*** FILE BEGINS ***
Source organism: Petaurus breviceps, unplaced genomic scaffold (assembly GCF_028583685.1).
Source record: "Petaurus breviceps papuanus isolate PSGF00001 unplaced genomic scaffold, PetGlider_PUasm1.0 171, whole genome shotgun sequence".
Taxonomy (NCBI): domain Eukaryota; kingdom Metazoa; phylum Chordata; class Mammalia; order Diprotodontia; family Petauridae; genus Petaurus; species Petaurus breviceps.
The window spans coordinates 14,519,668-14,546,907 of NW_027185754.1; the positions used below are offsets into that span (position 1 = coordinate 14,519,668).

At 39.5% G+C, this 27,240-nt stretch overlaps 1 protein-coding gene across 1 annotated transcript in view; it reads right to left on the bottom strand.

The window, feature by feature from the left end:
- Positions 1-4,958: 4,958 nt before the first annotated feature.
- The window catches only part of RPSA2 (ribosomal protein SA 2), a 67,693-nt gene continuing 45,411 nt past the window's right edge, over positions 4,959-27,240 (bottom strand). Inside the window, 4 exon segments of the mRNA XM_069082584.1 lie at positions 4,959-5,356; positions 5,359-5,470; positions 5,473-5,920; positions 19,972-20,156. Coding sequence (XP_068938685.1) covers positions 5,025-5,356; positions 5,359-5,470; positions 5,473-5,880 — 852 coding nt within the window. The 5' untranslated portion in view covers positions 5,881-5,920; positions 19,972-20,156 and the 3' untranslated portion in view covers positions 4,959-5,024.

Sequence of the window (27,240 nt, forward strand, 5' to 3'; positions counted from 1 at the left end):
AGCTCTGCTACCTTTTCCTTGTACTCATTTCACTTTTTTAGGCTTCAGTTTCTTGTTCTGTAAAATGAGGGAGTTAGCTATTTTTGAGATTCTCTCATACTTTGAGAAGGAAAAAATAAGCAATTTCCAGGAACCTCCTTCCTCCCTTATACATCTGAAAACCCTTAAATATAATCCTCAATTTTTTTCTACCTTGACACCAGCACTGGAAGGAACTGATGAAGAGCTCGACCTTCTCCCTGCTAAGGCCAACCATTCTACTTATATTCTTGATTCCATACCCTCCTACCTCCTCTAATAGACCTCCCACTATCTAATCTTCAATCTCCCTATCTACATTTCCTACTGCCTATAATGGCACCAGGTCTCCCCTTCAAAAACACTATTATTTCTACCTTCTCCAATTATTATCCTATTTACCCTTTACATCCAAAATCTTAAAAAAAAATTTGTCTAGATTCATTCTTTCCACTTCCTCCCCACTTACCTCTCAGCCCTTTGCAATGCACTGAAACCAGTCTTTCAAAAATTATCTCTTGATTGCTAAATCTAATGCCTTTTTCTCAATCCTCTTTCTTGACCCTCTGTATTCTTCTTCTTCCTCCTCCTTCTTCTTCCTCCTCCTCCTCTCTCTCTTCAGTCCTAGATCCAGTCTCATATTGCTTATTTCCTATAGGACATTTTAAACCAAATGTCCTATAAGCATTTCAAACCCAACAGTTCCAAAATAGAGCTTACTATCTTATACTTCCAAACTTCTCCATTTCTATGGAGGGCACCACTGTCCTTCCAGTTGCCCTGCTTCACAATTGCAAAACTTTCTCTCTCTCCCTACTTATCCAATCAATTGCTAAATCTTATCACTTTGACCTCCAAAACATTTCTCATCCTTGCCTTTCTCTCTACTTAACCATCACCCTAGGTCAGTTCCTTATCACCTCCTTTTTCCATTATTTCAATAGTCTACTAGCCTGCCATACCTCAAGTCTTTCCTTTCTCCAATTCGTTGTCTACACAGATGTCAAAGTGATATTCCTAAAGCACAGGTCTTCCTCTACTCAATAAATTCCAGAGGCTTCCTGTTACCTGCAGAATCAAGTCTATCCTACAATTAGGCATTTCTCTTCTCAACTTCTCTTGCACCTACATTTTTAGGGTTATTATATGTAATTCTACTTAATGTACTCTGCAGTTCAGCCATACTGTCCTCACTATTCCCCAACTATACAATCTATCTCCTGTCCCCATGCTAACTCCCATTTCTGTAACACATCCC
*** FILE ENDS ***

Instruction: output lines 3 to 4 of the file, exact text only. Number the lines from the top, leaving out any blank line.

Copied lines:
Taxonomy (NCBI): domain Eukaryota; kingdom Metazoa; phylum Chordata; class Mammalia; order Diprotodontia; family Petauridae; genus Petaurus; species Petaurus breviceps.
The window spans coordinates 14,519,668-14,546,907 of NW_027185754.1; the positions used below are offsets into that span (position 1 = coordinate 14,519,668).